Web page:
The little red envelope savings guide
As you welcome the Year of the Rat, plan to make your “lucky money” work harder for you.
It has been a bumpy ride for equity investors as market volatility intensified with geopolitical uncertainties and escalating trade tensions. Yet, there could still be three reasons why we believe investors like us would choose to selectively include equities in a multi-income portfolio.
While market swings could be unsettling for some investors, equities1 are generally considered one of the key asset classes that could offer opportunities to generate capital gain and income.
The MSCI World Index2, for example, reported negative monthly total returns in four of the past 12 months. Yet, the Index has climbed cumulatively, about 10% in the past year, and 40% over the past three years as of 30 September 2019.
Percentage change in monthly returns of the MSCI World Index2
Over the years, no single asset class can stand out as an all-time outperformer. Equities, for example, are among the top three performing asset classes this year so far but weren’t so in 2018.
As winners rotate, it is crucial to have a diversified3 portfolio so that you won’t miss out on the opportunities to capture the upside potential of different asset classes.
Returns of the top three performing assets in past five years4
There are different types of equities across regions and industry sectors. Based on their investment objectives and risk appetite, investors seeking capital growth opportunities may consider investing in fast-growing markets or sectors. On the other hand, those seeking income opportunities may consider high-dividend paying equities. Still, within a specific equity sector, stock selection backed by rigorous research is key.
Returns of global and Asia equity indices*
In the search for income and returns, our MAS team adjusts the Fund’s allocation dynamically as we navigate different market conditions. The Fund’s allocation to equities and real estate investment trusts (REITs) has varied over the years, from a low of about 30% of the portfolio in 2012 to a high of about 50% in 20155.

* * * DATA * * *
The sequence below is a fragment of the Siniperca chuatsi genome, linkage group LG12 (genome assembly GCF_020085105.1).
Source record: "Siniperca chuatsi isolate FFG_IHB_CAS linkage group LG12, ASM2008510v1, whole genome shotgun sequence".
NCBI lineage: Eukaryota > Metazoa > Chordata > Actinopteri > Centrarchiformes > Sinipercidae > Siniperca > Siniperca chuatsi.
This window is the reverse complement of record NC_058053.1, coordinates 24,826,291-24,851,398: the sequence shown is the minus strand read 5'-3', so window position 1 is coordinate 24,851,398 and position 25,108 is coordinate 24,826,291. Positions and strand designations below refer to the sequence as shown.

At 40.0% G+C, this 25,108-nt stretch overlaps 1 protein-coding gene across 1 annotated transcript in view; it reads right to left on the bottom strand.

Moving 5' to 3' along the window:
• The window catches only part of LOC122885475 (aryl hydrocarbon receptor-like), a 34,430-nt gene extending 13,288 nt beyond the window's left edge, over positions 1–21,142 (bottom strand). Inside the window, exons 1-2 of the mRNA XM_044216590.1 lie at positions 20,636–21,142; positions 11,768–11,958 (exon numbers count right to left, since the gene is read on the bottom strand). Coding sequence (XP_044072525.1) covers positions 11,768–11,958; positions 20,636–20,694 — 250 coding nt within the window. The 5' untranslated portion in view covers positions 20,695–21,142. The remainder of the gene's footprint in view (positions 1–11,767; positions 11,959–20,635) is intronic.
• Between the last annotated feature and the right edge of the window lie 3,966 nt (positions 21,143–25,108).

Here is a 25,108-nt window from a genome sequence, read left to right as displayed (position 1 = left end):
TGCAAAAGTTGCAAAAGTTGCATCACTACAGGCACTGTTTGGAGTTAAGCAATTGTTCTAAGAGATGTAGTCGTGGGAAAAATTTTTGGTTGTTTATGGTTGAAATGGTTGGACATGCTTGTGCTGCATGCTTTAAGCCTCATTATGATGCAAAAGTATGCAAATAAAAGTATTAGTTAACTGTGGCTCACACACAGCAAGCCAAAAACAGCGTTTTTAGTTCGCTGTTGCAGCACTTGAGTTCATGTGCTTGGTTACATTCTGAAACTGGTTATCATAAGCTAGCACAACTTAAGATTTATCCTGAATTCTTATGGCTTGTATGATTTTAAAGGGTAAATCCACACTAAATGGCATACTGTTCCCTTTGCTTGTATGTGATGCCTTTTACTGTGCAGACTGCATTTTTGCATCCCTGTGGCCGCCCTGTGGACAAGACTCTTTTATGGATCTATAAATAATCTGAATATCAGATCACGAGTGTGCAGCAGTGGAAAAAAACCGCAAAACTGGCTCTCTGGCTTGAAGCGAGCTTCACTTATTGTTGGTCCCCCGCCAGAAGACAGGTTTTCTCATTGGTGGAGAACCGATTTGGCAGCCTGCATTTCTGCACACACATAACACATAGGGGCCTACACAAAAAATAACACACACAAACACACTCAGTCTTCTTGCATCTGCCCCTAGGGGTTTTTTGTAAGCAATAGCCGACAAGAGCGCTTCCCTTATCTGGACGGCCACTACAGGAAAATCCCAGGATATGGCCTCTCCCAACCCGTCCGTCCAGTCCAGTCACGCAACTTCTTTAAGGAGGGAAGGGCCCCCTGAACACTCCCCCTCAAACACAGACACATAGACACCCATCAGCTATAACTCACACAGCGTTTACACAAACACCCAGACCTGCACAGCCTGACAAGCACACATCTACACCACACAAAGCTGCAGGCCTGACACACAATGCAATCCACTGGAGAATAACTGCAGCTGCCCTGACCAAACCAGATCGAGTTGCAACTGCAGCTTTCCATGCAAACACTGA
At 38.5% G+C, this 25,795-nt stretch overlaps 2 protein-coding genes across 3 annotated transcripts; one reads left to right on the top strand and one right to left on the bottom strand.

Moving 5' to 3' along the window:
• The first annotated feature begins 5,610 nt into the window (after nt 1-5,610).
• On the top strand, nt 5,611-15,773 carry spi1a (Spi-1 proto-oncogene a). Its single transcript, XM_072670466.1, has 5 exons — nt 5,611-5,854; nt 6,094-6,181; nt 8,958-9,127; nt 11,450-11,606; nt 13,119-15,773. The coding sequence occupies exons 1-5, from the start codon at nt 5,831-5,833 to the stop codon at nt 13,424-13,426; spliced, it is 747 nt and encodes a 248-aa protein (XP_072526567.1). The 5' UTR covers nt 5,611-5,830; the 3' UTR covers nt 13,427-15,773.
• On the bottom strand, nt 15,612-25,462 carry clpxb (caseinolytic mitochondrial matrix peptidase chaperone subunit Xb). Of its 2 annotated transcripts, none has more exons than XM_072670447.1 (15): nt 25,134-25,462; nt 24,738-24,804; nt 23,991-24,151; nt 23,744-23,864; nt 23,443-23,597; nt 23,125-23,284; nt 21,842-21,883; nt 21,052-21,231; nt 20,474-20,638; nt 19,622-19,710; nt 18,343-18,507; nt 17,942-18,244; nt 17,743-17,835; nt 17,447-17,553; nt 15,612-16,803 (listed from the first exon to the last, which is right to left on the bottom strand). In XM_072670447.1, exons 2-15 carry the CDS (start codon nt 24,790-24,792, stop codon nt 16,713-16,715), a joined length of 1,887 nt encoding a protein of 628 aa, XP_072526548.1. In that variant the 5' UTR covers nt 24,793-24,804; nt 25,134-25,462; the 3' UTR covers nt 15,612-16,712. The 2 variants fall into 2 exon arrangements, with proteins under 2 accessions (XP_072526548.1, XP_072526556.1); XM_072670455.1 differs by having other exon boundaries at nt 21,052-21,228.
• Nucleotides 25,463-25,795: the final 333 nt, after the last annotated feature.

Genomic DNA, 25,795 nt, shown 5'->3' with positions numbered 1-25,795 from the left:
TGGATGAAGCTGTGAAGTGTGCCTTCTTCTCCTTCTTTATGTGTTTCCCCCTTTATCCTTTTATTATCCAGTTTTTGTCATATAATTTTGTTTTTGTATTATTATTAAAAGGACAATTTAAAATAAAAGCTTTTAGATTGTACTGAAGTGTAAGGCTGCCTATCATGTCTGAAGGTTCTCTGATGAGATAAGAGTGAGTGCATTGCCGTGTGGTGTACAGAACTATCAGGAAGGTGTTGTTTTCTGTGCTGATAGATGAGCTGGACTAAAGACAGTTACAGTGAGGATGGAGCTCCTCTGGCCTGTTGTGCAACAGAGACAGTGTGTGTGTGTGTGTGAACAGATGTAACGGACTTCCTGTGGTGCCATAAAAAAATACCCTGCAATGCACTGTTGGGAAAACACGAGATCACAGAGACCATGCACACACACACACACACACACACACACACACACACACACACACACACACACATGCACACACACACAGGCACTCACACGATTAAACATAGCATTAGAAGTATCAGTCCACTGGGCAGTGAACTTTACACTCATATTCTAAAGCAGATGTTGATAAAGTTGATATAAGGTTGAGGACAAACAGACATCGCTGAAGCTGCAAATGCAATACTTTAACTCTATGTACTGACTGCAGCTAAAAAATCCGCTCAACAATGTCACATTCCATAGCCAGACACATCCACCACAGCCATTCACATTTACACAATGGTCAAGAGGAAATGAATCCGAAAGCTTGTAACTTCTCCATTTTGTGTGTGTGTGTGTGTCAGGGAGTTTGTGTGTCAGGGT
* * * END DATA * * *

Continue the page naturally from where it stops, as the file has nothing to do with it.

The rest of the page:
As global earnings growth slows and risks increase, our MAS team has trimmed allocation to equities and REITs from about 45% in June 2018 to around 30% in September 20195.
Active management of equity exposure5
Within equities, our MAS team currently views US stocks more favourably. We believe US stocks offer potential for relatively stable and diversified revenue streams, and earnings appear to be less vulnerable to downgrades versus other key regions. Nonetheless, US equities are marginally more expensive on a price-to-earnings and price-to-book perspective. In the table above which shows returns of global and Asia equity indices, US stocks* were the second-best performing equity sector so far this year, and took the top spot over the long term with a 10-year annualised return of 13.2%.
While earnings growth has made a modest positive contribution to returns in the US, it has acted as a drag in other economies such as Europe and emerging markets. The European Central Bank’s stimulus package surprised investors with a re-launch of an open-ended quantitative easing, a cut in policy rates and forward guidance more tightly linked to inflation. In our MAS team’s view, the stimulus alone will likely not be enough to change our structural outlook for low earnings growth for European equities.
We strive to maintain a diversified3 equity exposure so that the underperformance of any single equity market would not impact the overall portfolio significantly.
Market volatility is likely to persist. While short-term market swings could be unsettling for some investors, it's important to keep a long-time horizon when investing in a multi-income portfolio, even for assets such as equities.
The JPMorgan Multi Income Fund1 strives to seek attractive income through diversifying flexibly across geographies and asset classes in different market conditions.